PUBLISHED : Monday, 22 September, 2008, 12:00am
UPDATED : Monday, 22 September, 2008, 12:00am

Are schools doing enough to protect children?

I am a student at an international school and am returning for my third year here in Hong Kong.

I have lived in many places in Southeast Asia, including Taiwan, the mainland and Thailand.

In all of these locations I have had no doubt in my mind of my safety as a student with respect to my teachers' background and the overall security of the school I was attending.

This illusion of being 100 per cent safe was caused by the belief that with the resources available (for example, having sufficient funds and access to the correct information), the schools' administrators would do a thorough background check on all teachers and other staff so as to protect the students and ensure there was no potential danger. Campus security seemed like a no-brainer to me.

After reading Dennis Chong's article on the schoolteacher convicted for 'a child-related offence' ('Schools didn't ask about my conviction: teacher', September 16), I asked myself about the security of the schools.

In a school you may have an efficient system with guards on patrol and cameras throughout the school, which can go a long way towards preventing students coming to any harm.

That kind of system exists in so many private schools. But why is there all this fuss about keeping potentially dangerous people out, if students are not aware of the character of their teachers?

Schools can easily allay the concerns of pupils and parents by advertising that they have a system of background and character checks of all their staff.

We all know that the positions in highly rated private schools are mostly given to those candidates who have the best credentials and capabilities needed to perform their job.

A lot of time is taken checking applicants' certificates and degrees. It would surely be very simple to also undertake a check on an applicant's character.

Jake More, Repulse Bay

I don't think the schools have taken sufficient measures to ensure the safety of their students ('Schools didn't ask about my conviction: teacher', September 16).

I believe some schools have done better than others, but there is still room for improvement.

They should require teachers to hand in any details of criminal records before they are allowed to start work.

However, it should not end at that. Schools can enhance their monitoring of teachers' performances by, for example, having cameras in classrooms.

Some teachers might object, but they have to realise that such a security system may be necessary.

Yiu Shing-wan, Kwun Tong

Should schools be targeted for closure?

The government plans to close about 50 secondary schools over five years. Officials argue this is necessary because of Hong Kong's low birth rate and ageing population.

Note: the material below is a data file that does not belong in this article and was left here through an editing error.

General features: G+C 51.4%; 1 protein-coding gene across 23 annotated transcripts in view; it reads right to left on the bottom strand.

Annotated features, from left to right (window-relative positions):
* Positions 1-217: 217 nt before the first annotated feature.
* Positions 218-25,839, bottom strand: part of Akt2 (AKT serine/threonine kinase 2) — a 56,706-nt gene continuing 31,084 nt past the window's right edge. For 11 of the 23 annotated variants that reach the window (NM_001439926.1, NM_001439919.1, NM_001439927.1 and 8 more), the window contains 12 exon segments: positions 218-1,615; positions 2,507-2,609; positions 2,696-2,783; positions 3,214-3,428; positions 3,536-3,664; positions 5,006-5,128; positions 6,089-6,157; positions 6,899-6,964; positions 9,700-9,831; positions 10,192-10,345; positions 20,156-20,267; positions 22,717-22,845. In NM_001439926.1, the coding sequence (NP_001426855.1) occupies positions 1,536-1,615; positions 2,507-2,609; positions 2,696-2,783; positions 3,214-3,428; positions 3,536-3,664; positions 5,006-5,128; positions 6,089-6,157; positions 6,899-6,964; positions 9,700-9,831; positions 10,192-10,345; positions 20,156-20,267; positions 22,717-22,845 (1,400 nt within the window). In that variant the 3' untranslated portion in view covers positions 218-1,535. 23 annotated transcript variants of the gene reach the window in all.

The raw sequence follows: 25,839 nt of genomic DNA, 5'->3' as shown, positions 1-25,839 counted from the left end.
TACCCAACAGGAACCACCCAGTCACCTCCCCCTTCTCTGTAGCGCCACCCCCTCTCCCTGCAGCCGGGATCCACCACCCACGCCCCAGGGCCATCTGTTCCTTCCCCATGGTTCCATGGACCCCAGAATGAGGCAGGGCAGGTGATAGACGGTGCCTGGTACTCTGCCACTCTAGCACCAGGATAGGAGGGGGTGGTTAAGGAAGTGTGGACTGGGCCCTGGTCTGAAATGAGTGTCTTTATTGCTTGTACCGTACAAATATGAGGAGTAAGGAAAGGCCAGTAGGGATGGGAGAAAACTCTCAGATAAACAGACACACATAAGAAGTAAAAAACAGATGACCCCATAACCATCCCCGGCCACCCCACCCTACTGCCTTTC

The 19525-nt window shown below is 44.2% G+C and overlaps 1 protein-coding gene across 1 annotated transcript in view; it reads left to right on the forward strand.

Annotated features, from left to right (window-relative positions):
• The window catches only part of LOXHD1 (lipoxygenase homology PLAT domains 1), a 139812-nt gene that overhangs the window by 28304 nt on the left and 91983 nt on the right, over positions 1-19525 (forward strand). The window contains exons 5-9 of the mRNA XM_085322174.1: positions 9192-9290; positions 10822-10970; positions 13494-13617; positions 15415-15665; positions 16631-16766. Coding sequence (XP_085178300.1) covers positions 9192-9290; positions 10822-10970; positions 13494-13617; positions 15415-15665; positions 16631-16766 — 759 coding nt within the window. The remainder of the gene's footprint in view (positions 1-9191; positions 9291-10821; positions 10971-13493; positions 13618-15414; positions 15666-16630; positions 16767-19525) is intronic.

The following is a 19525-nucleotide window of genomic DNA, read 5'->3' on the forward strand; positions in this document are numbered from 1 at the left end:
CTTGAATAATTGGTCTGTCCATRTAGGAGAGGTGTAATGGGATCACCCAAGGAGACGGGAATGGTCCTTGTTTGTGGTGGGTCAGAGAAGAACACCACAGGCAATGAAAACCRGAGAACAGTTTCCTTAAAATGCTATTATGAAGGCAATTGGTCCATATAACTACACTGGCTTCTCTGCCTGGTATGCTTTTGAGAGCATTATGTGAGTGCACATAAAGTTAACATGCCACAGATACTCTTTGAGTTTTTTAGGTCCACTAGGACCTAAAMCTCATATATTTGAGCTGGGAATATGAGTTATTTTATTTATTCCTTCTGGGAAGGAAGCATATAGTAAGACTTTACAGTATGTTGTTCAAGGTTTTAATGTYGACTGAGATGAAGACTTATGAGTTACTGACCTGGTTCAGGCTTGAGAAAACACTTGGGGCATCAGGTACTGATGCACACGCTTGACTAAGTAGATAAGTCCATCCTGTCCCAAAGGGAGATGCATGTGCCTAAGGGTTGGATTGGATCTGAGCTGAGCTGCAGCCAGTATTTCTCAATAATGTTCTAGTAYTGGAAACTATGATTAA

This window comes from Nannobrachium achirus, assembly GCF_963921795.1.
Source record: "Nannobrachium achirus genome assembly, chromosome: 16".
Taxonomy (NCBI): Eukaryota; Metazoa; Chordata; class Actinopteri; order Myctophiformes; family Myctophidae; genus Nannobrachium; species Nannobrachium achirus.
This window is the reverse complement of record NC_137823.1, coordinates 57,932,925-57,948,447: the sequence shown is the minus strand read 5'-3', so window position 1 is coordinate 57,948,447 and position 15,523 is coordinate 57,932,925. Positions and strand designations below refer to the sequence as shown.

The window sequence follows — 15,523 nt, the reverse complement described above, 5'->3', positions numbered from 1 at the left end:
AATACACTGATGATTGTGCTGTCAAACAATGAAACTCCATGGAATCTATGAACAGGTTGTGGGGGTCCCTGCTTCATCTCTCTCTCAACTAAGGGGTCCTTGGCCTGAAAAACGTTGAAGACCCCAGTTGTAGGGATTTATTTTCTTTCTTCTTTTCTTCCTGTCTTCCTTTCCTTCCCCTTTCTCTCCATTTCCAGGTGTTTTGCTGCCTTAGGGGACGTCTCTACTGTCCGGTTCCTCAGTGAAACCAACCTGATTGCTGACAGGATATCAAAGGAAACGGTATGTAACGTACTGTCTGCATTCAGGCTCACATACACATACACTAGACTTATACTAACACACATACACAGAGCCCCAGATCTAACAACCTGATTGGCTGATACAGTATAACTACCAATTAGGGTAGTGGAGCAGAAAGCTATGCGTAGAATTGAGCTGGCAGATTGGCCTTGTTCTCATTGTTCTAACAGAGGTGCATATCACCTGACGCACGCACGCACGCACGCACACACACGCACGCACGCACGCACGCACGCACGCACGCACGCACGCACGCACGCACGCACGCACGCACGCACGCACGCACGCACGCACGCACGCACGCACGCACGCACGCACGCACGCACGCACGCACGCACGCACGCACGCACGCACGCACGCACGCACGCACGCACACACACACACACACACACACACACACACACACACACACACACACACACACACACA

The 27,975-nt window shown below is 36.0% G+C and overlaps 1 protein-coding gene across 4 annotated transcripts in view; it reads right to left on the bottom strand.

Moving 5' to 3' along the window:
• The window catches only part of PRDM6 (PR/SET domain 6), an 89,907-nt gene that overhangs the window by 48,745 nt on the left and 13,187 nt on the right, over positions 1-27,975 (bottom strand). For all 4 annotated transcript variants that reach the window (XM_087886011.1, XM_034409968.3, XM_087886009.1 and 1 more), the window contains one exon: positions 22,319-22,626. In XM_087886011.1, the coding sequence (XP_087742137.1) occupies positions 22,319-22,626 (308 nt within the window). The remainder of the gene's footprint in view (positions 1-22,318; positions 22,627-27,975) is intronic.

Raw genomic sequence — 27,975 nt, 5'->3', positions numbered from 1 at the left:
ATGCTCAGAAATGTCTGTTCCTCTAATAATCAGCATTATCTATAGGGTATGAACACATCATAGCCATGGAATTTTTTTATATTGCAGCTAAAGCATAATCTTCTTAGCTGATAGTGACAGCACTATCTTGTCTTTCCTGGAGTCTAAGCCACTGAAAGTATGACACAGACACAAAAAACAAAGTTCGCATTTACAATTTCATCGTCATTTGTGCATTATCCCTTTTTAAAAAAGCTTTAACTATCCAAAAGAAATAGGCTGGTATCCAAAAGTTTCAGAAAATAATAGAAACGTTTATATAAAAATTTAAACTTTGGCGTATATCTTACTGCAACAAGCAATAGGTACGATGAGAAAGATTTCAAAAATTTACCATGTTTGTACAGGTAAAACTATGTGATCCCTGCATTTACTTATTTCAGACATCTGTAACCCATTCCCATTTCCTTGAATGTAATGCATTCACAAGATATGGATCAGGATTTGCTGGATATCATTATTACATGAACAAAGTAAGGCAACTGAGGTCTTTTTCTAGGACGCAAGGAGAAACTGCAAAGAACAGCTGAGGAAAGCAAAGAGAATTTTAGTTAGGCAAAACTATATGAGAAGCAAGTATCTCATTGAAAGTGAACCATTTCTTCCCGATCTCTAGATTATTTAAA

Closing all the targeted schools because they fail to attract enough students is not the solution. The Education Bureau is being incredibly shortsighted.

It is only thinking about the short-term benefits, about the savings that can be made with fewer schools. In fact, the government has done nothing to try to deal with this problem of a low birth rate and ageing population.

In the long term, the government must introduce some practical policies to encourage Hong Kong couples to have more children.

It could follow the example of Singapore, France and Japan, and offer subsidies to families that have babies.

What should also be done, as soon as possible, is for the Education Bureau to adopt the small-class policy. If this happened there would be no need to close schools.

The small-class policy should be introduced now, but we must look at outlining long-term policies.

Candice Cheung, Mid-Levels

Should a watchdog be set up for yoga?

I refer to the report ('Government told to flex its muscles to keep yoga safe', September 13).

I consider B.K.S. Iyengar to be one of the greatest exponents of yoga of our times. Thousands of his students from all over the world have benefited from his teachings.

Many have set up yoga centres in Britain, elsewhere in Europe, Canada, the United States, Asia and Australia. B.K.S. Iyengar lives in Pune, India.

I strongly advise the Hong Kong government to send an e-mail to him in relation to setting up some kind of standards for teaching yoga in Hong Kong. It would be better to do this than to talk to practitioners of yoga in Hong Kong.

K. M. Nasis, Mid-Levels

Do our old streets need more protection?

With redevelopment we have lost more than 300 old streets in Hong Kong in the past century. It is anticipated we will lose more as new urban renewal projects are devised.

Many old streets reflect Hong Kong's unique culture and history, and now they have gone, streets like Bird Street in Mong Kok and Duck Egg Street in Sheung Wan. They have been wiped out to make way for high-rise shopping malls.

We have more than enough malls. It is time to think again about what we need in Hong Kong. No matter how prosperous a city is, if it has lost its history and collective memory, it means nothing.

Instead we have some fake replicas replacing the original buildings, such as the new Star Ferry pier in Central. We must stop this indiscriminate destruction of our old streets. We need to strike a balance between cultural conservation and urban development. The government can act as a leader in this respect and show its determination to protect these old thoroughfares.

For example, guidelines should be given to developers and they should not be allowed to knock down those old streets which are of cultural value. Grants and allowances can be offered to developers to revitalise these streets.

After they have been revamped they will offer more open space to people and attract tourists.

In this sense giving them a new lease of life is a win-win situation.

Lui Na-chun, Wong Tai Sin